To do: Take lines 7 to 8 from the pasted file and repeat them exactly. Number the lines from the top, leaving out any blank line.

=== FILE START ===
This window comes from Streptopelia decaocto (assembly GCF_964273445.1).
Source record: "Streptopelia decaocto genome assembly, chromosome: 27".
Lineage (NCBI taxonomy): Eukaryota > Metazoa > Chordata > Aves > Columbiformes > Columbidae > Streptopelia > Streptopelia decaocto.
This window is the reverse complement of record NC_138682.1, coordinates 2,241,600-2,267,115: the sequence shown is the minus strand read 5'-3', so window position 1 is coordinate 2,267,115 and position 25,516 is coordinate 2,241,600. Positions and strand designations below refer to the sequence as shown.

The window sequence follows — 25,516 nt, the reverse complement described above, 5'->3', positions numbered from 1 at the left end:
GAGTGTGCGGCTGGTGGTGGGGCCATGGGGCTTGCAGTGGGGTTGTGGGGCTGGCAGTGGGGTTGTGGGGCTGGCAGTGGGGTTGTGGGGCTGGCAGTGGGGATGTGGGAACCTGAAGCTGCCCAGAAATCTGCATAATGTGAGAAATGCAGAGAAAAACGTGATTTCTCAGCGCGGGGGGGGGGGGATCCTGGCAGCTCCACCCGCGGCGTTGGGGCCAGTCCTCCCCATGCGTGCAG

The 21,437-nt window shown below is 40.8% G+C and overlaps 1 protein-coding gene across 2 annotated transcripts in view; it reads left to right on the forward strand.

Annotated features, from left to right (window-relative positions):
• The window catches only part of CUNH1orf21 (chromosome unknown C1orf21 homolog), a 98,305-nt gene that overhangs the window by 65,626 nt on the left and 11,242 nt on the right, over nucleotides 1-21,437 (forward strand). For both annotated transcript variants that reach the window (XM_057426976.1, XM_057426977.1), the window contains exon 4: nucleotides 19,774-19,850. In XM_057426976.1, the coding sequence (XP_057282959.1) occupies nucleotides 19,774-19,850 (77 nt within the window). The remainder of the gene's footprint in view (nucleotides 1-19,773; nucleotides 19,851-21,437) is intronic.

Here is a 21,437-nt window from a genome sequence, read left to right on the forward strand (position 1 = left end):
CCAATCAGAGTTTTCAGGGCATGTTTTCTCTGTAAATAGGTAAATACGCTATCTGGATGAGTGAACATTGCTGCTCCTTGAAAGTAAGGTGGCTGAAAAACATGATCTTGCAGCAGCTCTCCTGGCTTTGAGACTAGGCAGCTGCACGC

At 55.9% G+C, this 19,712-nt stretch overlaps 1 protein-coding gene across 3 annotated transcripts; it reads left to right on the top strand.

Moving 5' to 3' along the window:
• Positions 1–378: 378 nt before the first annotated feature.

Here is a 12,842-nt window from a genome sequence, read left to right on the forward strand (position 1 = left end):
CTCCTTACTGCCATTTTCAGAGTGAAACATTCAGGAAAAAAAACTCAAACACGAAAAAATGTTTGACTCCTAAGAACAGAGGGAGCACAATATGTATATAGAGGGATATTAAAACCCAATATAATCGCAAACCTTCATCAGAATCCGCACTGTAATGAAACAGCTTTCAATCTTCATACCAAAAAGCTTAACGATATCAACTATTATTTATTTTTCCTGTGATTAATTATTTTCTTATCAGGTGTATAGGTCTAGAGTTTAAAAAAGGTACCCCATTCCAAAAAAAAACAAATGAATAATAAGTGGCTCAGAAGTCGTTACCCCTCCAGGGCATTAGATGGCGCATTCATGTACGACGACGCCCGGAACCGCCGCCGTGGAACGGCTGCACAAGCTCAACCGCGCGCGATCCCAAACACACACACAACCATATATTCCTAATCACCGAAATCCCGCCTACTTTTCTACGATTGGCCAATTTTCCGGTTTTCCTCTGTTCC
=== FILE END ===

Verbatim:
The 21,437-nt window shown below is 40.8% G+C and overlaps 1 protein-coding gene across 2 annotated transcripts in view; it reads left to right on the forward strand.

Annotated features, from left to right (window-relative positions):